"And if a statesman intends to limit his attendance at the conference [text unreadable] this shows that the questions which are to be discussed at the summit meeting evidently are not given due attention by the United Sates Government.
"I do not doubt President Eisenhower's sincere desire for peace. But though the President is the highest authority in the United States, there are evidently circles which restrict him."
As far as sitting down with Mr. Nixon was concerned, Mr. Khrushchev said he had already met the Vice President on several occasions. The Premier added:
"I find it difficult to get rid of the impression that Mr. Nixon bothers about anything, but least of all about reaching agreement on disputes, liquidating the state of tension, ending the cold war and the arms race. May Mr. Nixon pardon me for my frankness, but I told him this when we met and I hope that he will not condemn me for stating this now in our Parliament.
"I am afraid that if Mr. Nixon is instructed to hold these negotiations, a situation might arise resembling the one of which the people: 'To leave the cabbage to the care of the goat.'"
Mr. Khrushchev said that recent negotiations in Geneva on disarmament and the banning of tests of nuclear weapons had not produced signs of a Western intention to come to agreement on these vital issues.
"Comrade Deputies," Mr. Khrushchev declared, reading form a prepared speech, in an emotion-laden voice, "the impression is being formed that the aggressive actions newly taken by the United States against the Soviet Union are a foretaste of the summit meeting.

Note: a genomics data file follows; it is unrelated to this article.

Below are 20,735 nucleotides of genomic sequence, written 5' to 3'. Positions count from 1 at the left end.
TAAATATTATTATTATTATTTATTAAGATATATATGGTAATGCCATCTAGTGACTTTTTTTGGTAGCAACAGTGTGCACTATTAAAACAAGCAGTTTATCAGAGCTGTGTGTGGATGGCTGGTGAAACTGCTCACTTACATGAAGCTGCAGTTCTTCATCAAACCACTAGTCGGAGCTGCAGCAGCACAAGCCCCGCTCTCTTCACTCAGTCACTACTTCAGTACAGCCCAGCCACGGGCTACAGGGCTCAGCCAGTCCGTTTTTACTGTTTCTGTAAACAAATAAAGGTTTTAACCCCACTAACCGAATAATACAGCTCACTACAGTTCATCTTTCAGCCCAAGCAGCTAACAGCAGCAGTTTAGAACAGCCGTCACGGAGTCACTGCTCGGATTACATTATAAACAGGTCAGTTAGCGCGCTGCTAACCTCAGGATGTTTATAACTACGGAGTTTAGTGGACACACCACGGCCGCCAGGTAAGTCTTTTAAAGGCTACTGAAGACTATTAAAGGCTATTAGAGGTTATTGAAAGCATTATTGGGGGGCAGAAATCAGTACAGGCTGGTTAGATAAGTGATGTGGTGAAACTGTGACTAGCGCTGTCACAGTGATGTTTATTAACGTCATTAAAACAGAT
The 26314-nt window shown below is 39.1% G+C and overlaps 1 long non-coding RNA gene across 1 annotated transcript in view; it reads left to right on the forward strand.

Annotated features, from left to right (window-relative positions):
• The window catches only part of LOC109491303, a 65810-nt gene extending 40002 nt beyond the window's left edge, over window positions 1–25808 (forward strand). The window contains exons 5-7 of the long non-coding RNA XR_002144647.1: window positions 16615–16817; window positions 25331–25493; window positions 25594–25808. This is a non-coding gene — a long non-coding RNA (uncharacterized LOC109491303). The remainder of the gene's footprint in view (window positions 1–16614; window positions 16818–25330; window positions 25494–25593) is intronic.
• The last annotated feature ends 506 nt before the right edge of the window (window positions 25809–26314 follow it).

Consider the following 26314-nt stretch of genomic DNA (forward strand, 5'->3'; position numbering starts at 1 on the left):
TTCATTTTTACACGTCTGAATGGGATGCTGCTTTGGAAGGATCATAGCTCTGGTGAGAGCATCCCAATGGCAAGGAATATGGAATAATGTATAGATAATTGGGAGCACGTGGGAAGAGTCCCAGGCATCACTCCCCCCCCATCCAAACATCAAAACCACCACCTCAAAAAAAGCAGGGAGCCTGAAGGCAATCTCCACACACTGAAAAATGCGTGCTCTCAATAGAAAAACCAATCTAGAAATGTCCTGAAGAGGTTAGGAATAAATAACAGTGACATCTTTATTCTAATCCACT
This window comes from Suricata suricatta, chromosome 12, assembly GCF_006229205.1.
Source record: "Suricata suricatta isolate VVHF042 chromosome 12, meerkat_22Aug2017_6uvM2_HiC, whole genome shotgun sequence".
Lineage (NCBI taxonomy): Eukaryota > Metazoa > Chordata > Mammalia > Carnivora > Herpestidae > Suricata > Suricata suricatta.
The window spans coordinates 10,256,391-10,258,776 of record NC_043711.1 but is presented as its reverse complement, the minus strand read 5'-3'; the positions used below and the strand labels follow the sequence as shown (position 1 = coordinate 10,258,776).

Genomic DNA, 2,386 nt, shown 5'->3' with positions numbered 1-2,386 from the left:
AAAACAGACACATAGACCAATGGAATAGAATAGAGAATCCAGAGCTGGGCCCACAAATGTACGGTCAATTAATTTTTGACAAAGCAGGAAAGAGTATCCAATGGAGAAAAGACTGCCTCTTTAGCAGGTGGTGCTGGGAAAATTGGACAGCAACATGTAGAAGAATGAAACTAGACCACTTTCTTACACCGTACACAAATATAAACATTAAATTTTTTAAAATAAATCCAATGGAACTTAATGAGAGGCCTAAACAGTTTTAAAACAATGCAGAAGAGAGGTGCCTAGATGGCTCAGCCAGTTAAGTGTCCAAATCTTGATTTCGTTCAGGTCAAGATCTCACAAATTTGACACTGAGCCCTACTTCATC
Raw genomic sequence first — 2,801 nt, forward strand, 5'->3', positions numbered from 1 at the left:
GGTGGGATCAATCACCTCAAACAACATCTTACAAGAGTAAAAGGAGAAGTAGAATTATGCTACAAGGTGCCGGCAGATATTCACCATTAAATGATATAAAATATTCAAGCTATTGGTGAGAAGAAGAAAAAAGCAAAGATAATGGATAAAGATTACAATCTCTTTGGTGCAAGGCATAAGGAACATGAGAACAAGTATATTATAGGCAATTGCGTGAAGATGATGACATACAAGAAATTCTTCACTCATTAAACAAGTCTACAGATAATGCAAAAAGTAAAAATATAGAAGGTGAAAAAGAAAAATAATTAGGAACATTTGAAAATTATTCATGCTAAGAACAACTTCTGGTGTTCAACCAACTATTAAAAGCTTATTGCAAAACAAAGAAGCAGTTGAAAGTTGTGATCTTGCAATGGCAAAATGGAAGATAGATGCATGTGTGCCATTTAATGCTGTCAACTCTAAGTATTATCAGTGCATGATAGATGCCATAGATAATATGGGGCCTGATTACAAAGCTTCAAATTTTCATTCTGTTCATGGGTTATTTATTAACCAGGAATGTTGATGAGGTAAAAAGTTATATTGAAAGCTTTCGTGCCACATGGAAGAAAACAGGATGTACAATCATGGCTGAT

"Are they taken in order to exert pressure on us and to attempt to frighten us with their military superiority in order to undermine our determination to work for easing tension, to eliminate the cold war and to put an end to the arms race?
"All these missions are sent in order to prevent any agreement on vexing questions, for we cannot say that this aircraft was a harbinger of peace; that it was on a good will mission. No, it was a real bandit flight with aggressive intentions.
"We can say to those gentlemen who sent the aircraft that if they think they can bend our knees and our backs, by means of such pressure, this will have no effect on us."
The Premier expressed gratitude to the military unit that had fulfilled the task of "securing the borders of our country with honor" by shooting down the plane on May Day. This gave him the opportunity to repeat a threat, that the Soviet Union would retaliate with its new rocket force against any attack and that foreign bases from which such an attack was launched would also be destroyed.
Nevertheless, Mr. Khrushchev urged against an emotional reaction to his disclosures and said he still planned to go to the summit meeting "with pure heart" and with the full intention to seek agreement with the West. He said he did not consider the intrusion as reconnaissance in prelude to war.
The Premier added that he believed the American people, "except for certain imperialist, monopolist circles," wanted peace and friendship with the Soviet Union.